Does look like you had a good pilot and that makes all the difference. I have flown with about 20 different helicopter pilots over the years and there are now only 4 I will fly with out of that group who know how to fly while video is being shot. I am sure there are more I just have not had the opportunity to fly with them.

Being able to crab sideways at 45 kts and be smooth is one of the many skills a pilot needs to help the shooter. Also my main pilot who I fly/shoot about 60 days a year with also has a monitor. With out the monitor the pilot cannot help you frame the shot. It is a must and if a producer is in the front seat he can see his footage as it is being shot and talk it through with the shooter.

As for being out in the slipstream I think that is not nearly as efficient as being on a gyro mount. We are able to do 65 degree down angle and 40 degrees side to side. Not as nice as a ball mount but then we are the price.

I have not shot video with my 7d from the machine since it will not match the setup we have developed for years. But one of these days I need to bring it along when we are shuttling to a job and have two KS-8’s hooked up on a old rig. If i do this I will post my findings and show the rig. It will be a great learning curve. But after being so long winded Bob is right use gyros at least one but two is always better.
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Old February 16th, 2010, 06:18 AM   #21
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Paul, Any helicopter filming is expensive, in Hong Kong it is aprox US$3500 per hour, so I hope that all our suggestions are of some help for those going up in a helicopter the first time.

For handholding large cameras in a helicopter I would suggest holding the camera under the arm. It is a lot easier to absorb vibrations that way.
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Old February 16th, 2010, 06:31 AM   #22
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Agree Bob it is expensive. Wow $3500/hr is very expensive.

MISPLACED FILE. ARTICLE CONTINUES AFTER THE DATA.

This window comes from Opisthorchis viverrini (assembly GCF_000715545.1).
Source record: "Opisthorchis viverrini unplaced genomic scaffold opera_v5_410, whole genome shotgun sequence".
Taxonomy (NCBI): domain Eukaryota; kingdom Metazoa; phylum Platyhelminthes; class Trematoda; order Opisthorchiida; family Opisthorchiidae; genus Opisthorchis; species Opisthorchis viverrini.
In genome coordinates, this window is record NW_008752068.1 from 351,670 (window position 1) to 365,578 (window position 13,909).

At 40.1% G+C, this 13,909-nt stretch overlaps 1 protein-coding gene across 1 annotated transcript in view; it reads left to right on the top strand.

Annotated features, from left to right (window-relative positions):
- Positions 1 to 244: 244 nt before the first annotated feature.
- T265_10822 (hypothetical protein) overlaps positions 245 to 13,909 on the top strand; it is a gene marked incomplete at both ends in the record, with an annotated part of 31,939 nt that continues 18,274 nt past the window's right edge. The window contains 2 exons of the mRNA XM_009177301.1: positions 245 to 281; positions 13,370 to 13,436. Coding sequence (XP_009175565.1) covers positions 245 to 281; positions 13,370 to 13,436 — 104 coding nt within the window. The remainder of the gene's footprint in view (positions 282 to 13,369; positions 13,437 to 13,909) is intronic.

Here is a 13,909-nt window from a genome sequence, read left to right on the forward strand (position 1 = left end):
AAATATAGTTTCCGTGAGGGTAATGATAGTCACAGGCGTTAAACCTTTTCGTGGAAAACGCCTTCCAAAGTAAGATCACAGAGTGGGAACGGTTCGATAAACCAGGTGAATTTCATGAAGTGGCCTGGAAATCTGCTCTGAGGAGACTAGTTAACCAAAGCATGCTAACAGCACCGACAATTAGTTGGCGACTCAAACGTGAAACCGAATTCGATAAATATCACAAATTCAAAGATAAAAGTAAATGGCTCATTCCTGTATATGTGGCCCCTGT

Under the arm makes sense. How did you shoot straight down?

I am only trying to pass along experience with my mistakes. Believe me I have made my mistakes. I remember the first times I shot from a machine years ago it was hand held and I loved the footage. Was it shaky? YES! But I still loved it and the client used some of it but not much.
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Old February 16th, 2010, 06:45 AM   #23
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Paul, All my filming is in Country Park (National parks) areas and we fly at a maximum of 100ft so no need to look down.

Yes, US$3500 per hour is expensive but we only have 2 weeks weather a year that is suitable for aerial work so its not too bad.
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Old February 16th, 2010, 07:24 AM   #24
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What a beautiful subject to shoot. Makes sense to dive in for the two weeks if that is all you get. We fly year round in New England and have had to deal with some nasty weather getting home. Also some low flying. For Discovery we did 60 kt crabbing fly bys of boats at 15 feet day and night Fun stuff

For people who can't afford or have access to gyros try some of the follow with your 5d:
1. Cine saddle this is an amazing simple piece of gear. On your lap with the camera in the saddle. Remember to tie in the saddle and camera FAA code in the US. For that matter tie in everything you do not want anything to hit the tail that is disaster.
2. Use a shoulder brace with the spring off the waist. I think this is DVtec that sells this setup. I did this off a Zacuto shoulder brace for years with no gyro, then one, then two with decent success.
3. Stay wide with your glass and learn how to focus with a FF and whip or a remote focus.
4. One of my strong opinions is only fly/shoot with pilots who have over 2000 hrs. This is a huge additional strain on the pilot so use someone that is dialed into their job.
5. Shoot take off and landing you will learn a ton from this footage since you are so close to the ground that you need to adjust fast and smooth. Most of it might be junk but no worry do this for the learning.
6. Have fun it is a blast